Alex Rose

The Less Understood Issues

“The fact that people throughout Israel do not have their own Knesset representation beholden and accountable to them means that the Knesset doesn’t truly represent the will of the people.”[Jerusalem Post, April 7, 2019–“Agenda Item for the next Knesset: Electoral Reform” by Dov Lipman]

The paper focuses on “The changes that are needed can be divided into 3 primary categories: regional representation, raising the electoral threshold, and the separation of powers.”

Evelyn Gordon’s, “Israel’s Judicial Reckoning” of March 6, 2023, is a breathtaking analysis of Israel’s current “democratic” government. She recognizes how anyone reading the press abroad presently would probably conclude that the country will soon cease being a democracy.

Less than a month after taking office, Israel’s government unveiled a sweeping package of reforms to reduce the power of the nation’s Supreme Court, on the grounds that the court has undermined democracy by encroaching on traditional executive and legislative functions. The opposition has an entirely different view claiming that the reforms and not the court are the true threat to democracy. Their response, in the form of massive protests hardly civilized, “has become descending into chaos.” She asks who is right and what should be done now.

Gordon has written about the need to restrain the court’s excessive activism for 3decades, long before it became a partisan voting issue for many Israelis. She maintains that not only are the proposed reforms within the bounds of normal democratic practice, but in fact “essential to bolstering Israel’s democracy.” Since Israeli society is at a breaking point, balancing these 2 imperatives is an urgent task.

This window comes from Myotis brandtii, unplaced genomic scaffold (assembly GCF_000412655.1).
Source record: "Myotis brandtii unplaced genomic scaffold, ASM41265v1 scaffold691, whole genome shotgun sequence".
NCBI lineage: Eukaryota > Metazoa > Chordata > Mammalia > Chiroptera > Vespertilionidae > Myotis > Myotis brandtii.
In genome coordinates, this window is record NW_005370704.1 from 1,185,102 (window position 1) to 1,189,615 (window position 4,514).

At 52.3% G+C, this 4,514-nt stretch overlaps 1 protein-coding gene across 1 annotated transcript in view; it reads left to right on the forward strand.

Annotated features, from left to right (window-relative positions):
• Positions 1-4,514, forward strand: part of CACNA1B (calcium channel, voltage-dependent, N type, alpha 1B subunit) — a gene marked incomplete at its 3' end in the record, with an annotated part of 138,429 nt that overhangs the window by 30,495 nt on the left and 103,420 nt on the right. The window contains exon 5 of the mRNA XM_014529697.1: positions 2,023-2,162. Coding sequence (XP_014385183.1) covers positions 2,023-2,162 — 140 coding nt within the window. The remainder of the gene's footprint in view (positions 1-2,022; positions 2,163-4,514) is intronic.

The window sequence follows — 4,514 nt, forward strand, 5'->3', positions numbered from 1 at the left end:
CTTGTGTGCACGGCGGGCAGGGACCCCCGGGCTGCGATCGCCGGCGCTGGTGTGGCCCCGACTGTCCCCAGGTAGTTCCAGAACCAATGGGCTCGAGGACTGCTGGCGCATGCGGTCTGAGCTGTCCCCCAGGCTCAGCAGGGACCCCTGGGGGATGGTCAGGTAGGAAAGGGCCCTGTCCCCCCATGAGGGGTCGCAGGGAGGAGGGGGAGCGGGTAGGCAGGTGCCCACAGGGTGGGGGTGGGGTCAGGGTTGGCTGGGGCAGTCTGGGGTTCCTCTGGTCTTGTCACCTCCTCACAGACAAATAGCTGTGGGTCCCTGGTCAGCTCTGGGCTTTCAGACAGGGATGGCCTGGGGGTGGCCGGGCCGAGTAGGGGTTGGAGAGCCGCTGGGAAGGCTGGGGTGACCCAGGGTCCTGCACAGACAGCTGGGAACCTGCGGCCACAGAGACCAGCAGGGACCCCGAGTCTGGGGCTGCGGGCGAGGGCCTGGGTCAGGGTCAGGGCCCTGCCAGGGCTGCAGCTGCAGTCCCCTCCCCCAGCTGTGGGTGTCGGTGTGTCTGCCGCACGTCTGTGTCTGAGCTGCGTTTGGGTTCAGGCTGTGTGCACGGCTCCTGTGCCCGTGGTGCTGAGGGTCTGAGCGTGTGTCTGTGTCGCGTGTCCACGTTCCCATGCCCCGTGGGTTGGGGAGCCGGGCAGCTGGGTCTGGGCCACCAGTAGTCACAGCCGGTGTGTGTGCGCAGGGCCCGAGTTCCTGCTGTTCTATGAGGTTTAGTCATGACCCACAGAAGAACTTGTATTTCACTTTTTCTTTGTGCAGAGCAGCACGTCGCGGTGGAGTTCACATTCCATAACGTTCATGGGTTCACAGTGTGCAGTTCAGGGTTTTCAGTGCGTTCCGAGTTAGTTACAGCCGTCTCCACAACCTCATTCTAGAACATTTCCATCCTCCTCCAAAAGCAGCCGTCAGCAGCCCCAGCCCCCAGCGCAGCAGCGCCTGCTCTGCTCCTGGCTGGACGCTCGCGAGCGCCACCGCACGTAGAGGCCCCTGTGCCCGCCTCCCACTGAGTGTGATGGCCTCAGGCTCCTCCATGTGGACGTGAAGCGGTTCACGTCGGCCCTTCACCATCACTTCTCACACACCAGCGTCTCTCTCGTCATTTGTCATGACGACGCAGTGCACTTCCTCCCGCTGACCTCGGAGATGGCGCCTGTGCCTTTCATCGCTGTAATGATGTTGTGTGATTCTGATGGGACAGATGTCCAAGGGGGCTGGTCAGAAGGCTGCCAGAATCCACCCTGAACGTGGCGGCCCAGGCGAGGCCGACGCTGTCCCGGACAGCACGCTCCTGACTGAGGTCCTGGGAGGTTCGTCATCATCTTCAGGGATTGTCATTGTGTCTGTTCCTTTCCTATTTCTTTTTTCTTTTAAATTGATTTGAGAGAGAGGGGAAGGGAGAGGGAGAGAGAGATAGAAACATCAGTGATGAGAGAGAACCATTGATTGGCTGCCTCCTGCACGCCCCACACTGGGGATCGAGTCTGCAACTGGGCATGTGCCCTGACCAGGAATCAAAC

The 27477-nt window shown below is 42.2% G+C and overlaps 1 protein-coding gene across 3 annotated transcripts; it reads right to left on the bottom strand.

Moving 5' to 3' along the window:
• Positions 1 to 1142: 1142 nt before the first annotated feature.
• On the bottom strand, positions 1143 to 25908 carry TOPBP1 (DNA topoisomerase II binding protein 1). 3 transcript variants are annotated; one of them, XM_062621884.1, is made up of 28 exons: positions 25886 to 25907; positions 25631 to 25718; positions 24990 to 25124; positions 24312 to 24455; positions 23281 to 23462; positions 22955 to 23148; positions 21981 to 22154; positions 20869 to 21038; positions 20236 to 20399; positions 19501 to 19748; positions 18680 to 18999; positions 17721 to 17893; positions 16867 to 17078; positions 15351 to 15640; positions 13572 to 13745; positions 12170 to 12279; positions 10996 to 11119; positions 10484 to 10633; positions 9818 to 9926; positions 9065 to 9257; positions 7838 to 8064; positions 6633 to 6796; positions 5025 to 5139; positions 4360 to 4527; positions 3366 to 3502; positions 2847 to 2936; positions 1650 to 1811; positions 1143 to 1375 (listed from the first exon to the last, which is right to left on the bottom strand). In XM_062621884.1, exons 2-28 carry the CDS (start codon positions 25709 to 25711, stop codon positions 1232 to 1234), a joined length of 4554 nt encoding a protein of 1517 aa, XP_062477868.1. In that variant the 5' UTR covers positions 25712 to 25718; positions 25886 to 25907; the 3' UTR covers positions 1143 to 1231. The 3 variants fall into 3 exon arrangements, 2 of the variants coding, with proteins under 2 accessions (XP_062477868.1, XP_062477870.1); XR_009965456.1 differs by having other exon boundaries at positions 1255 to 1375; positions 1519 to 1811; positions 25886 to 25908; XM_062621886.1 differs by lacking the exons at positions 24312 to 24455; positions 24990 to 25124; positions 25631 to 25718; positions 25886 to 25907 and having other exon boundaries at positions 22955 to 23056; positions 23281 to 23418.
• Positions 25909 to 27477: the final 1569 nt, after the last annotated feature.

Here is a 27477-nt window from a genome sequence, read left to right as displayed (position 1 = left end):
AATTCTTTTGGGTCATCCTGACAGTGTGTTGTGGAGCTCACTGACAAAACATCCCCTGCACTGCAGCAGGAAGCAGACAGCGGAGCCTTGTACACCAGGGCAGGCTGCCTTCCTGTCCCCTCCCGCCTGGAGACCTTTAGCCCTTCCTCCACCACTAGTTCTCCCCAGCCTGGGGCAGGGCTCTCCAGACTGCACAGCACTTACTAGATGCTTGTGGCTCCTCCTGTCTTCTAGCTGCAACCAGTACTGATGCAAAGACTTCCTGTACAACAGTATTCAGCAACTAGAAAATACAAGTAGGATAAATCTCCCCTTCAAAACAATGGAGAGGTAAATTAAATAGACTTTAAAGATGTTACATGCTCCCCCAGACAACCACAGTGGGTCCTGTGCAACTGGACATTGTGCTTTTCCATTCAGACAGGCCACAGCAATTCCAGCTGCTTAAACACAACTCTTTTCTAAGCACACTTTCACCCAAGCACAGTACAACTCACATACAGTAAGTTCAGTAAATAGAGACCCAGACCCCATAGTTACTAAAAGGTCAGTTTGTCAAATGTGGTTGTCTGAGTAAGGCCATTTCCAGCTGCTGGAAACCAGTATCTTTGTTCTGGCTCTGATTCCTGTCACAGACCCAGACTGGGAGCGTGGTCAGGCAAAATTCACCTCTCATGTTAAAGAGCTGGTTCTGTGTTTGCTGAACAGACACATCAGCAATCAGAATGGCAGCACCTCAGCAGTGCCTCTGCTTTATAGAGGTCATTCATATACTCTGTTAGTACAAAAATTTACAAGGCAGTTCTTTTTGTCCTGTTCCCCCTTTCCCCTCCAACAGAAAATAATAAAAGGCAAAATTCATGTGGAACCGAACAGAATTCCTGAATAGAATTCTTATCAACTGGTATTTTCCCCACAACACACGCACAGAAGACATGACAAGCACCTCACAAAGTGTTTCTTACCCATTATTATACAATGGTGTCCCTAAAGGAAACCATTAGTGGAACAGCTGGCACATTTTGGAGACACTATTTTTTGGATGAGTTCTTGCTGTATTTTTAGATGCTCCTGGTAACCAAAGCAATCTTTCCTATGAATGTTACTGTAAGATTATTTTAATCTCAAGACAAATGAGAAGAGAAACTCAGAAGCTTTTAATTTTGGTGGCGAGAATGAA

Right now both sides believe they can win. The government has the votes to pass its own plan as is; the opposition believes that the protests and pressure will force the government to fold.

This is why coalition MK’s are treating the reform as a matter of such urgency: they recognize this as a political opportunity that may not soon return.

Rather than merely judging whether policies comply with existing law, the court also asserted that government decisions could be “so unreasonable as to be illegal”—even if they violated no law.

Evelyn Gordon recognizes that Israel’s court is abnormally powerful and has caused half the nation to lose faith in its government. Reform will help, as long as it doesn’t cause the other half to do the same.

The Times of Israel interestingly published, “Smotrich tells WSJ new government will make Israel like America” on 28/12/2022. The commencement  reads, “Far-right Religious Zionism leader Bezalel Smotrich, who is set to be finance minister in the incoming government, makes his pitch to the US public in an op-ed in the Wall Street Journal, saying controversial reforms proposed by the new government simply aim to make Israel more like America.”

To this he adds the new government seeks to strengthen every citizen’s freedoms and the country’s democratic institutions, bringing Israel more closely in line with the liberal American model. As another attempt to imitate the US model, he justifies planned judicial reforms which will limit the power of the judiciary.